Finn waited at the table. Like the others, it bore a single candle. But this one shed no light, only a clot of thick smoke that fouled the air where the flame had glowed a moment before. Finn, I knew. It was habit with us both.
I joined him, shedding furs and leathers. It felt good to be man again instead of bear, and to know the freedom of movement. I sat down on a three-legged stool and glanced around the common room even as Finn did the same.
No soldiers. Ellas was a peaceful land. Crofters, most of them, convivial in warmth and the glow of liquor. Travelers as well, bound east or west: Ellasians; Homanans; Falians too, by their accents. But no Caledonese, which meant Finn and I could speak Ellasian with a Caledonese twist and no one would name us other.
Except those who knew a Cheysuli when they saw one, and in Ellas that could be anyone.
Ellasians are open, gregarious folk, blunt-speaking and plain of habits. There is little of subterfuge about them, for which I am grateful. I have grown weary of such things, though I have, of necessity, steeped myself in it. It felt good to know myself accepted for what I appeared in the roadhouse: a stranger, foreign, accompanied by a Cheysuli, but welcome among them regardless. Still, it was to Finn they looked twice, if only briefly. And then they looked away again, dismissing what they saw.
I smiled. Few men dismiss a Cheysuli warrior. But in Ellas they do it often. Here the Cheysuli are not hunted.
And then I recalled that Homanans had come into Ellas hunting Cheysuli and I lost my smile entirely.
The tavern-master arrived at last, wiping greasy hands on a frayed cloth apron. He spoke with the throaty, blurred accent of Ellas, all husky and full of phlegm. It had taken me months to learn the trick, but I had learned. And I used it now.
“Ale,” he said, “or wine. Red from Caledon, a sweet white from Falia, or our own fine Ellasian vintage.” His teeth were bad but I thought the smile genuine.
“Have you usca?” I asked.
The grizzled gray brows rose as he considered the question. “Usca, is’t? Na, na, I have none. The plainsmen of the Steppes have naught of trade wi’ us now, since Ellas allied wi’ Caledon in t’last war.” His pale brown eyes marked us Caledonese; my accent had won us that much. Or me; Finn did not in the least resemble a Caledonese. “What else would you have?”
Finn’s yellow eyes were almost black in the dim candlelight, but I saw the glint in them clearly. “What of Homanan honey brew?”
At once the brows drew down into a scowl. The Ellasian’s hair, like his eyebrows, was graying, close-cropped against his head. A blemish spread across one cheek; some childhood malady had left him scarred. But there was no suspicion or distrust in his eyes, only vague disgust.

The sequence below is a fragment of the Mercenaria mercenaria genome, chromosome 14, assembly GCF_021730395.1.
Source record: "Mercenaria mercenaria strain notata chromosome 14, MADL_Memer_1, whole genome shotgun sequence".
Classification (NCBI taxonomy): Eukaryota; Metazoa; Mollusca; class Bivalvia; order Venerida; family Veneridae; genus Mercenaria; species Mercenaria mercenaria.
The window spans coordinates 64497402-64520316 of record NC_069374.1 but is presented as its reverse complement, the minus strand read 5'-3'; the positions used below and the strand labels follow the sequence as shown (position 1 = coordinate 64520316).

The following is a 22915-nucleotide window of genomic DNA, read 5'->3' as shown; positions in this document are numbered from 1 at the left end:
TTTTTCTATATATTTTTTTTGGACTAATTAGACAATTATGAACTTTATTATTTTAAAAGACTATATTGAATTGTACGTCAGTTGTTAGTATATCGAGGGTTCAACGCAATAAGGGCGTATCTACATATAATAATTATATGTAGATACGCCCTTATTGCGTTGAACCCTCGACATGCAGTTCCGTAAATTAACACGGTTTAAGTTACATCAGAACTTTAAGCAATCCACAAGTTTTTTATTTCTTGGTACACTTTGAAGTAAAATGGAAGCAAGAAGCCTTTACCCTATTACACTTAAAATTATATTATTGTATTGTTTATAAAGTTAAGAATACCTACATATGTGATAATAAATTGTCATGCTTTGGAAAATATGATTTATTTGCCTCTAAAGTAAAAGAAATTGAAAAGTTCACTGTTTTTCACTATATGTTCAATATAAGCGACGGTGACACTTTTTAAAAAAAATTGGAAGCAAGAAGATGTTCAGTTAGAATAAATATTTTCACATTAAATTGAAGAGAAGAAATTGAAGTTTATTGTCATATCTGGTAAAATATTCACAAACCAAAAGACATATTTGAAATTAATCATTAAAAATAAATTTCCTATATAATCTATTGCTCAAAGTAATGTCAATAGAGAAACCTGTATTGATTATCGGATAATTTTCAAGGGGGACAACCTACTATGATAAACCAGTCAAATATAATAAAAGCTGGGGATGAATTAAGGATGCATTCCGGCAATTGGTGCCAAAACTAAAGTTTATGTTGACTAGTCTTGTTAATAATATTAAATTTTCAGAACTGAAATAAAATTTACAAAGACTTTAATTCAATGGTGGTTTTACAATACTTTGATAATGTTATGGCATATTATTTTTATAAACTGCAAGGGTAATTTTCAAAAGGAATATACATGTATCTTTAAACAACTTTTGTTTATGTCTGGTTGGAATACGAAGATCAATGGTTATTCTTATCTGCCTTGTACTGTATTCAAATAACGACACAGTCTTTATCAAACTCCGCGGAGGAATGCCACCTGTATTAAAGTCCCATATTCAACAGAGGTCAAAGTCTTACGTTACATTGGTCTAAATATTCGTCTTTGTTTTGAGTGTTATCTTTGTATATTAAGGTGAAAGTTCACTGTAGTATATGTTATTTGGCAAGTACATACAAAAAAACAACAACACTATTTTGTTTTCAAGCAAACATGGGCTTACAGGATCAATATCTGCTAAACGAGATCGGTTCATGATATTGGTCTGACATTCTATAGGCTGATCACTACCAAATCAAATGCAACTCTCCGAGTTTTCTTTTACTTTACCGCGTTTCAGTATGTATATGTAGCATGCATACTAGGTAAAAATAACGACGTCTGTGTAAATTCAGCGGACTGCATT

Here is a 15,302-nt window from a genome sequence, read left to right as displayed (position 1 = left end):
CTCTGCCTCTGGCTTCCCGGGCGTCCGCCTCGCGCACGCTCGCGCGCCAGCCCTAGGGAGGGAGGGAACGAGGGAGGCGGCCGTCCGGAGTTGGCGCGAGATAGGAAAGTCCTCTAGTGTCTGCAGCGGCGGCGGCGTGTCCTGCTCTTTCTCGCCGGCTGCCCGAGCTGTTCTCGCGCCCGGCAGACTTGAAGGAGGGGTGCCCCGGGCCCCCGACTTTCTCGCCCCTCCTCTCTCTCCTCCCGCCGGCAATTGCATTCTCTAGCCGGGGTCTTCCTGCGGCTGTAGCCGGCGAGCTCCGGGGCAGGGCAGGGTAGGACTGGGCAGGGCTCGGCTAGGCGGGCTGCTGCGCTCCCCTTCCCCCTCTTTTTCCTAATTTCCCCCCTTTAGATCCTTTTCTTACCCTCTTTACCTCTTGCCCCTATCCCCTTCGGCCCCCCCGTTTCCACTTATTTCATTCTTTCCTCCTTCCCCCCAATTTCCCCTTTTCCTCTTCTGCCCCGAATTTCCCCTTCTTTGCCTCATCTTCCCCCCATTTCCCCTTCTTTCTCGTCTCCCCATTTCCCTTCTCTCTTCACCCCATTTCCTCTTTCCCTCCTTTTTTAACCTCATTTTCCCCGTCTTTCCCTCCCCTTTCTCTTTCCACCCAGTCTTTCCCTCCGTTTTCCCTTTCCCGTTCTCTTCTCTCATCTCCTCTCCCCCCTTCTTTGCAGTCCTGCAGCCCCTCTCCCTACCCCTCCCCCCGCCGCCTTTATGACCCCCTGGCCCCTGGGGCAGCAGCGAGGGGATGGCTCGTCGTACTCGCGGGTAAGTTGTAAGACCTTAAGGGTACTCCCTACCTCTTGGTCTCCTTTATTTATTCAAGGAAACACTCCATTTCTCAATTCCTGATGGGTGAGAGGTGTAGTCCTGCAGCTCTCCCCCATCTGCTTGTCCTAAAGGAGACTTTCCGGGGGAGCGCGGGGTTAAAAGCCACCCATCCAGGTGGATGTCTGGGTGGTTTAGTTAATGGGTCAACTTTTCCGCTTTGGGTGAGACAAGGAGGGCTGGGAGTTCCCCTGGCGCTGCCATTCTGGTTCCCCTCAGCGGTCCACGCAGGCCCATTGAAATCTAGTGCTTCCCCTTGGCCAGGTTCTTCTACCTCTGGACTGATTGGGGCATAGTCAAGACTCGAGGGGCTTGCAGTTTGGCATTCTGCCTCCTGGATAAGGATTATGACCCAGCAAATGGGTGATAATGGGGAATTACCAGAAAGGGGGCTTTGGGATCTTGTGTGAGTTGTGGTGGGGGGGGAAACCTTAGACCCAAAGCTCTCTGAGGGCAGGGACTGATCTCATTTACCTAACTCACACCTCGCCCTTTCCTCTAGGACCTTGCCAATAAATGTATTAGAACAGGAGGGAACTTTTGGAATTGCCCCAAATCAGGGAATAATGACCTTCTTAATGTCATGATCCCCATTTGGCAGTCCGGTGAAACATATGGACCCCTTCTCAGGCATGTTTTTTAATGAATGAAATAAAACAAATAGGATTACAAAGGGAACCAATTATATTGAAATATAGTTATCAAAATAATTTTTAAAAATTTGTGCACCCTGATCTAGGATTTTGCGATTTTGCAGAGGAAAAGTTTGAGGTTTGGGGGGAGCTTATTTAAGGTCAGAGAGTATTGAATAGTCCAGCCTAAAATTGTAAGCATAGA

“Na, none of that, either. ’Tis Homanan, as you have said, and little enough of Homana comes across our borders now.” For a moment he stared at the gold earring shining in Finn’s black hair. I knew what the Ellasian thought: little enough of Homana crossed the borders, unless you counted the Cheysuli.
“No trade, then?” I asked.
The man picked at snags in his wine-stained apron. He glanced around quickly, judging the needs of his customers out of long practice. “Trade, after a fashion,” he agreed in a moment, “but not wi’ Homana. Wi’ Bellam instead, her Solindish king.” He tipped his head in Finn’s direction. “You might know.”
Finn did not smile. “I might,” he said calmly. “But I left Homana when Bellam won the war, so I could not say what has befallen my homeland since.”
The Ellasian studied him. Then he leaned forward, pressing both hands flat against the table. “I say ’tis a sad thing to see the land brought down so low. The land chafes under that Solindish lord. And his Ihlini sorcerer.”
And so we came to the subject I had wanted to broach all along, knowing better than to bring it up myself. Now, did I say nothing and ask no questions, I made myself out a dullard, and almost certainly suspect. The man had proved talkative; I had best not disabuse him of that.
“Homana is not a happy land?” My tone, couched in Caledonese-tinged Ellasian, was idle and incurious; strangers passed time with such talk.
The Ellasian guffawed. “Happy? Wi’ Bellam on her throne and Tynstar’s hand around her throat? Na, not happy, never happy…but helpless. We hear tales of heavy taxes and over-harsh justice. The sort of thing that troubles us little enough in Ellas, under our good High King.” He hawked and turned his head to spit onto the earthen floor. “They do say Bellam desires an alliance with Rhodri himself, but he’ll not be agreeing to such a miscarriage of humanity. Bellam’s a greedy fool; Rhodri is not. He has no need of’t, wi’ six fine sons.” He grinned. “I hear Bellam offers his only daughter to the High Prince himself, but I doubt there will be a match made. Cuinn has better thighs to part than Electra of Solinde’s.”
And so the talk passed to women, as it will among men. But only until the Ellasian left to see about our food, and then we said nothing more of women, thinking of Homana instead. And Bellam, governed by Tynstar.
“Six sons,” Finn mused. “Perhaps Homana would not now be under Solindish rule, had the royal House proved more fertile.”
I scowled at him. I needed no reminders that the House of Homana had been less than prolific. It was precisely because Shaine the Mujhar had sired no son at all—let alone six of them!—that he had turned to his brother’s only son. Ah, aye, fertility and infertility. And how the issues had shaped my life, along with Finn’s. For it was Shaine’s infertility—except for a defiant daughter—that had left an enormous legacy to his nephew, Carillon of Homana, and the Cheysuli shapechanger who served him. The Lion Throne itself, upon the Mujhar’s death, and now a war to fight.